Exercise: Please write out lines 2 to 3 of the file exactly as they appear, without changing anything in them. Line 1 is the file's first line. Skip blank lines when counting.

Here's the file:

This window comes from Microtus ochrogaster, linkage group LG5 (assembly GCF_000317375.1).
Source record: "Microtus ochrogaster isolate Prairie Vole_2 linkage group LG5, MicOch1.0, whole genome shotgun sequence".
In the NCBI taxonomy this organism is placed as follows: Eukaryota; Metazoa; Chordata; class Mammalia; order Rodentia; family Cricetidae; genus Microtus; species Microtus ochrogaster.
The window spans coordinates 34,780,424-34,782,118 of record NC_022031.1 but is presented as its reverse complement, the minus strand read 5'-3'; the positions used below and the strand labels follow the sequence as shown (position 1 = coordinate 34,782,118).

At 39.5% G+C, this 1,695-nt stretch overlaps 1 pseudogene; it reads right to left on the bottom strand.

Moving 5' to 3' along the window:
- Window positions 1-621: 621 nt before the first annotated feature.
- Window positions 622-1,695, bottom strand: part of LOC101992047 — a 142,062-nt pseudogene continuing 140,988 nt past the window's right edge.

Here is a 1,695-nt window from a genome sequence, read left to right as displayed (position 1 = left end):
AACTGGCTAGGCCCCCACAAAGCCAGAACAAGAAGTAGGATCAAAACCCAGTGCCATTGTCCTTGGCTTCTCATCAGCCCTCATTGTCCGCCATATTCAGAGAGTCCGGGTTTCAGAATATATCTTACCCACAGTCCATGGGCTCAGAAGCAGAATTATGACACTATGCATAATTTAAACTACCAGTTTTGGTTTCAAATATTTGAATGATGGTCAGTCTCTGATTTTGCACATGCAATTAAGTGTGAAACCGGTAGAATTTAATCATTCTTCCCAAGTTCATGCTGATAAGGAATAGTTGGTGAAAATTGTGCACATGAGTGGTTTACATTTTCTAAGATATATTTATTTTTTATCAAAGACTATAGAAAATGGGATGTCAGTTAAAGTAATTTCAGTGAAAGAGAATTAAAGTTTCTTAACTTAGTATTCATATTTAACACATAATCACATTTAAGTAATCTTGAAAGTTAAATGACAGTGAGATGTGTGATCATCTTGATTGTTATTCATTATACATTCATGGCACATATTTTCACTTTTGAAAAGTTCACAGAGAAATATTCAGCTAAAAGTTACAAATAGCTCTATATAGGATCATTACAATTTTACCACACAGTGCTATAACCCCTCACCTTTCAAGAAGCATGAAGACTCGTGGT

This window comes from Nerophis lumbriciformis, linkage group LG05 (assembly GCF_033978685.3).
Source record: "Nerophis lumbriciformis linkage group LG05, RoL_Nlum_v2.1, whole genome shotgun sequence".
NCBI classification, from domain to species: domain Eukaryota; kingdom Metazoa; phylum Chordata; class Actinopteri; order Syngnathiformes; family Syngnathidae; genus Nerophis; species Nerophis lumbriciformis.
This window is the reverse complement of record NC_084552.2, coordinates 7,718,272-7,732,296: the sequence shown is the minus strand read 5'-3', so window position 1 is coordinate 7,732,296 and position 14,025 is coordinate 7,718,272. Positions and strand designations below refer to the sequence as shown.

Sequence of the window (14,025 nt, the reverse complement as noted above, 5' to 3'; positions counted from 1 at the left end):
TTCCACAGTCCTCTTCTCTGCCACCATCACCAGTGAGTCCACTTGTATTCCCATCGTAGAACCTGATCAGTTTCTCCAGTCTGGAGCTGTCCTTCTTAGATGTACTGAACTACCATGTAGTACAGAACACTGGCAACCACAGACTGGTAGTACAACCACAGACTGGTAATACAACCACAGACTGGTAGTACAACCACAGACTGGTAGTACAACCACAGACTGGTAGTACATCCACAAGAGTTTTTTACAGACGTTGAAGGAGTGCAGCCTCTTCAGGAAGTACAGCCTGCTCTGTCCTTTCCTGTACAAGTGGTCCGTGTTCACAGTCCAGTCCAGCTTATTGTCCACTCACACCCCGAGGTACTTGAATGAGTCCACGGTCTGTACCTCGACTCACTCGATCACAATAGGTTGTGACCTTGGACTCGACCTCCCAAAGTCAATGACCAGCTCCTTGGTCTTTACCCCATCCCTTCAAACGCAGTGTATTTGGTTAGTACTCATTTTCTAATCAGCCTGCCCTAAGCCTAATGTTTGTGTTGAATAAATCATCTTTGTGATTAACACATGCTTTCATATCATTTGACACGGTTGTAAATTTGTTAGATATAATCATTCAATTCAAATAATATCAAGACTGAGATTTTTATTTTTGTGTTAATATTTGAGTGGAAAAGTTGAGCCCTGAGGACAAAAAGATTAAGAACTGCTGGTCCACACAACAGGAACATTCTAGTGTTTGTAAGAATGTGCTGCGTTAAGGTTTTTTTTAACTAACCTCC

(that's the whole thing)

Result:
Source record: "Microtus ochrogaster isolate Prairie Vole_2 linkage group LG5, MicOch1.0, whole genome shotgun sequence".
In the NCBI taxonomy this organism is placed as follows: Eukaryota; Metazoa; Chordata; class Mammalia; order Rodentia; family Cricetidae; genus Microtus; species Microtus ochrogaster.